Navigation on the new desktop LinkedIn

3. NEWS FEED. LinkedIn aims to give you the news and updates that matter most to you. It says it has improved the automated algorithm that decides which updates to show you but coupled this with the input of people in LinkedIn’s editorial team who also have a hand in that decision-making process. In the early weeks of using the new LinkedIn desktop version I have seen more timely, relevant and high quality updates in my news feed. I think it’s also easier now to ‘educate’ LinkedIn about what is relevant to you. When a sponsored item is suggested to you in your news feed you can click on the three dots top right and give feedback by hiding it. It’s not in the interests of LinkedIn, or the companies that advertise with it, to show irrelevant adverts to people who don’t want to see them. So DO use the ‘hide this post’ option for things of no interest to you.

Giving feedback on sponsored posts in your new LinkedIn news feed

4. INSTANT MESSAGING. In addition to the traditional inbox, which you can still access from the top navigation bar, you will see an instant messaging feature in the bottom right of your desktop screen where you can have quick chats with connections who are online.

Instant Messaging on LinkedIn

5. PUBLISHING ARTICLES. Any LinkedIn users can easily write their own articles and add in hyperlinks, images and video clips. These articles can be found by anyone on LinkedIn. This is a great way to raise your business profile outside of your own connections. The interface is really easy to use and you can quickly see which articles are getting you noticed on LinkedIn.

6. YOUR PROFILE. LinkedIn has removed the ability for users to re-order sections of their profile. This means that everything is in the same place when you look at anyone’s profile. There is also a new section near the top of all profiles that includes any recent activity by that person including what they have liked, shared or commented on and any articles they have created on LinkedIn.

7. MAKING CONNECTIONS. One of my favourite changes on the new platform is that when you click the blue button to connect with someone you are now encouraged to add a personal note. I’ve always believed that it’s good practice to add a personal note whenever you want to connect with someone. I rarely accept anyone I don’t immediately recognise unless they have personalised their request to explain why it might be a good idea for us to connect on LinkedIn.

Personalising connection requests on LinkedIn

That's my pick of seven things I like most about the new LinkedIn. Please feel free to share your thoughts below on what you find most useful, or anything you dislike about the new desktop LinkedIn.

You are also welcome to contact me if you want some one-to-one coaching on the new LinkedIn or if you would like me to run a session in your workplace to help your teams make better use of the platform.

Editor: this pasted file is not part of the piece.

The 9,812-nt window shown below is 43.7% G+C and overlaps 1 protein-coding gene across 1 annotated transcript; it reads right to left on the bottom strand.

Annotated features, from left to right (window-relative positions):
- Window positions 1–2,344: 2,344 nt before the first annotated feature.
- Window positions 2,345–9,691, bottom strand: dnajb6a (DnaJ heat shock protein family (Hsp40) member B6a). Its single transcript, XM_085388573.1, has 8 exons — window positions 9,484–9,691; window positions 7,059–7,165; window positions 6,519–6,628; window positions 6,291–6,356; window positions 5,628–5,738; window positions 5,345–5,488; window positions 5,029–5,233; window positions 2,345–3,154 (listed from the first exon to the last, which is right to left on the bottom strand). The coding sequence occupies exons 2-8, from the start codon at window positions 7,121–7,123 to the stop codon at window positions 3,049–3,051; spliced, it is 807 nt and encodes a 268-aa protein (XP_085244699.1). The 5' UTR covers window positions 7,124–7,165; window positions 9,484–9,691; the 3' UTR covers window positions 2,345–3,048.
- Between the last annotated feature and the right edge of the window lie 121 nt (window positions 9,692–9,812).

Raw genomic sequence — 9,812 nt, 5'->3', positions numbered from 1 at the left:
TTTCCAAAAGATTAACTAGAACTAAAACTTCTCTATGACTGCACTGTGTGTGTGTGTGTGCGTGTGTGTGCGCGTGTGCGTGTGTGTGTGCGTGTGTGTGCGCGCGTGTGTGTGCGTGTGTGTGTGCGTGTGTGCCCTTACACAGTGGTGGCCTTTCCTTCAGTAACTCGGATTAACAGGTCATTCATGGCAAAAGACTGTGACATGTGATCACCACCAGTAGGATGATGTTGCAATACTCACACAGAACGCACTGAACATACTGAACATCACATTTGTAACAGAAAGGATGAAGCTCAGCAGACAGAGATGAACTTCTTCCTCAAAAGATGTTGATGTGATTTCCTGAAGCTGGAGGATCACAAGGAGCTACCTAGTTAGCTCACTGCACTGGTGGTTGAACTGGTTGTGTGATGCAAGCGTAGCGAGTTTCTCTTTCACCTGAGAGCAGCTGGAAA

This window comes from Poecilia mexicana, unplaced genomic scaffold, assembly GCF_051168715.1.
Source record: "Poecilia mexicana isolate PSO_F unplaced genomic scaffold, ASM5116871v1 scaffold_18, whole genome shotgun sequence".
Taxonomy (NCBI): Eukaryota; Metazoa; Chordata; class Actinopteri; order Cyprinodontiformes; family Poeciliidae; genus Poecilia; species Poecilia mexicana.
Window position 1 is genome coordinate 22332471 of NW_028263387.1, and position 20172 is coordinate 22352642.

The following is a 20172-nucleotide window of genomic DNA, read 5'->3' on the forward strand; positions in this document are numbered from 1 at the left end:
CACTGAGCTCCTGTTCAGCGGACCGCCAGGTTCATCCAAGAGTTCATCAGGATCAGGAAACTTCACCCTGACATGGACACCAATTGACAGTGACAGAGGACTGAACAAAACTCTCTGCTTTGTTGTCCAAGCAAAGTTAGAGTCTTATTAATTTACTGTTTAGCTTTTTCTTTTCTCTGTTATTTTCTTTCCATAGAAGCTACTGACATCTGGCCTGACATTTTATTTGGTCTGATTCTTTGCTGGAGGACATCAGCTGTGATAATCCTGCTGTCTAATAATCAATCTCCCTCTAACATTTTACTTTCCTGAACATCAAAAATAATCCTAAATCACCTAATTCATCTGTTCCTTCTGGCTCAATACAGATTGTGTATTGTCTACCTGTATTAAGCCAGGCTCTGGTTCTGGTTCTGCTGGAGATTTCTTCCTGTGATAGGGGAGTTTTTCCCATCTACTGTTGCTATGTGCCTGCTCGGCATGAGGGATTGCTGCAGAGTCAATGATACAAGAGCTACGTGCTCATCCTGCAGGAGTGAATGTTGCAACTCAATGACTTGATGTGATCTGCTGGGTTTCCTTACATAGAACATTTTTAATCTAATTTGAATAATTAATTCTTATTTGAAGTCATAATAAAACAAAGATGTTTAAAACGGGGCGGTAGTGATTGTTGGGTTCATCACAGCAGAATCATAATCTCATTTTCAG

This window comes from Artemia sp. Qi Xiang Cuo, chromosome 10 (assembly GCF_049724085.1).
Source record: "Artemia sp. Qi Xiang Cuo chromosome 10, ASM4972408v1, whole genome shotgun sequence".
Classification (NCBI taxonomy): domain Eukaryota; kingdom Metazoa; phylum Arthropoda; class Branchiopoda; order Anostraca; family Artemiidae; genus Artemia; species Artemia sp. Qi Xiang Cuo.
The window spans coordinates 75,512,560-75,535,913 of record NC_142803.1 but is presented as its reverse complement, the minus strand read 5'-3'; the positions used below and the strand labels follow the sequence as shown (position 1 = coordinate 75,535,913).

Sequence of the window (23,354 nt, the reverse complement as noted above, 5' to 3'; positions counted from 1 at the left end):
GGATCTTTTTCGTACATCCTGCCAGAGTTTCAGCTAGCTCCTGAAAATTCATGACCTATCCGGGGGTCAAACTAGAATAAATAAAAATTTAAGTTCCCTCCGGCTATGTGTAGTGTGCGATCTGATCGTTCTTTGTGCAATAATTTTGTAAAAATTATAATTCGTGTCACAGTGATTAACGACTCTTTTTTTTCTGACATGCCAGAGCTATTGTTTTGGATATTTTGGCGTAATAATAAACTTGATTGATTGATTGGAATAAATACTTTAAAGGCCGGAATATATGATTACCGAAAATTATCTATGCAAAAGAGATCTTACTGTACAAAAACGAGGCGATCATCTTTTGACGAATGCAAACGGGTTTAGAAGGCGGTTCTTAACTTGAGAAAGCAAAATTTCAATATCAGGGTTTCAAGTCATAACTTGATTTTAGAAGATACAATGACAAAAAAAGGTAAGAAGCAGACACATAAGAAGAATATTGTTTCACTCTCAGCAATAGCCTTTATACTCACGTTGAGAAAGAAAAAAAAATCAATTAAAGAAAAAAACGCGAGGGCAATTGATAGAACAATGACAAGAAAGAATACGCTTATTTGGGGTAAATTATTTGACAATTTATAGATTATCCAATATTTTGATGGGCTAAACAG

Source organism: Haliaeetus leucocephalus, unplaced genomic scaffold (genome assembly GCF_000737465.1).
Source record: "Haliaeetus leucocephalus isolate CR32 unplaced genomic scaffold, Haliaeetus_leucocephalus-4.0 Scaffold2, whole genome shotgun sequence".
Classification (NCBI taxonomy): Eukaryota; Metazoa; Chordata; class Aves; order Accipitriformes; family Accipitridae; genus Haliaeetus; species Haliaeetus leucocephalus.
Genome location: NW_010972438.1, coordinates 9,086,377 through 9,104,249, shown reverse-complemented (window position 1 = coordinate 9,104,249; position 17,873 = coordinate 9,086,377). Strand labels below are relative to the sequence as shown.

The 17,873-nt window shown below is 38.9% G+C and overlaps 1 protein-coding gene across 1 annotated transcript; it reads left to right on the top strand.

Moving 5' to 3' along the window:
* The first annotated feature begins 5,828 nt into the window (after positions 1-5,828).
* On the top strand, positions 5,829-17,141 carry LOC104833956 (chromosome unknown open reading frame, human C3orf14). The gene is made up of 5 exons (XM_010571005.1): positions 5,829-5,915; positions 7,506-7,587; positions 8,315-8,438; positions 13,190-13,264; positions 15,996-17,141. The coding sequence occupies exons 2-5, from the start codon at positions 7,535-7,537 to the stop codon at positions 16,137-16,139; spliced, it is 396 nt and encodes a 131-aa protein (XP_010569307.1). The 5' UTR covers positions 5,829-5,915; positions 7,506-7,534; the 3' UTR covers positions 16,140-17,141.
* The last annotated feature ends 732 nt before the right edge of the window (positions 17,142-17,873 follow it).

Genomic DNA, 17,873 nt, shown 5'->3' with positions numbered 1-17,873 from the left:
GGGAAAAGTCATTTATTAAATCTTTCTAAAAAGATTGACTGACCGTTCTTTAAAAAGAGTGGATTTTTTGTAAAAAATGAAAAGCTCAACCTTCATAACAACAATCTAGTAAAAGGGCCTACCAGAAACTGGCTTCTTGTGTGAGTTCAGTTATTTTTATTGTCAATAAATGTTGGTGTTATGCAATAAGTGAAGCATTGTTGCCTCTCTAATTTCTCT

Monday, 6 March 2017

Eight tips to boost your Facebook page reach

If you think that the only way to reach people on Facebook is to pay for boosts and sponsored adverts - think again.

Facebook does have a great advertising platform, which allows businesses to target the people they want to reach and offers good value for money, but I believe that there are also many things that small businesses can do to build their reach and raise awareness WITHOUT paying.

Eight tips on improving Facebook page reach

Here are eight tips to boost the reach of your page on Facebook
  1. Be clear on WHO you want to reach on Facebook and keep those people in mind whenever you are creating content for your page. It has to be content that they will want to read or watch. Getting 'likes', comments and 'shares' for your content will boost your page's organic reach on Facebook, but you have to earn your place in peoples' news feeds by giving them content that's valuable to them.
  2. Make sure it's easy for people to click through to your Facebook page from your main website and mention it now and then on other social media channels you use, Don't overdo it though. For example, some people on Twitter aren't fans of Facebook so they don't want to be bombarded with links to your Facebook content.
  3. Include a link to your Facebook page in your email signature.
  4. Promote your page's URL offline on your business cards, flyers and posters. If you have business premises make sure your Facebook page URL is on all your marketing materials, such as menus, tickets and feedback questionnaires. Remind customers to 'check-in' and share their love for your business. If they are fans of what you have created they will want to support you and be associated with your brand.
  5. Look for other Facebook pages that it is appropriate for your page to 'like' and 'follow'. These could include business customers and collaborators, suppliers, venues and non-competing businesses and organisations. By liking, commenting on and sharing their content you can reach their fans and raise awareness of your own page. It will also encourage them to return the favour and like your content. But, be true to who you are, and the vision and values of your business. Fake sentiment is quickly spotted by canny consumers.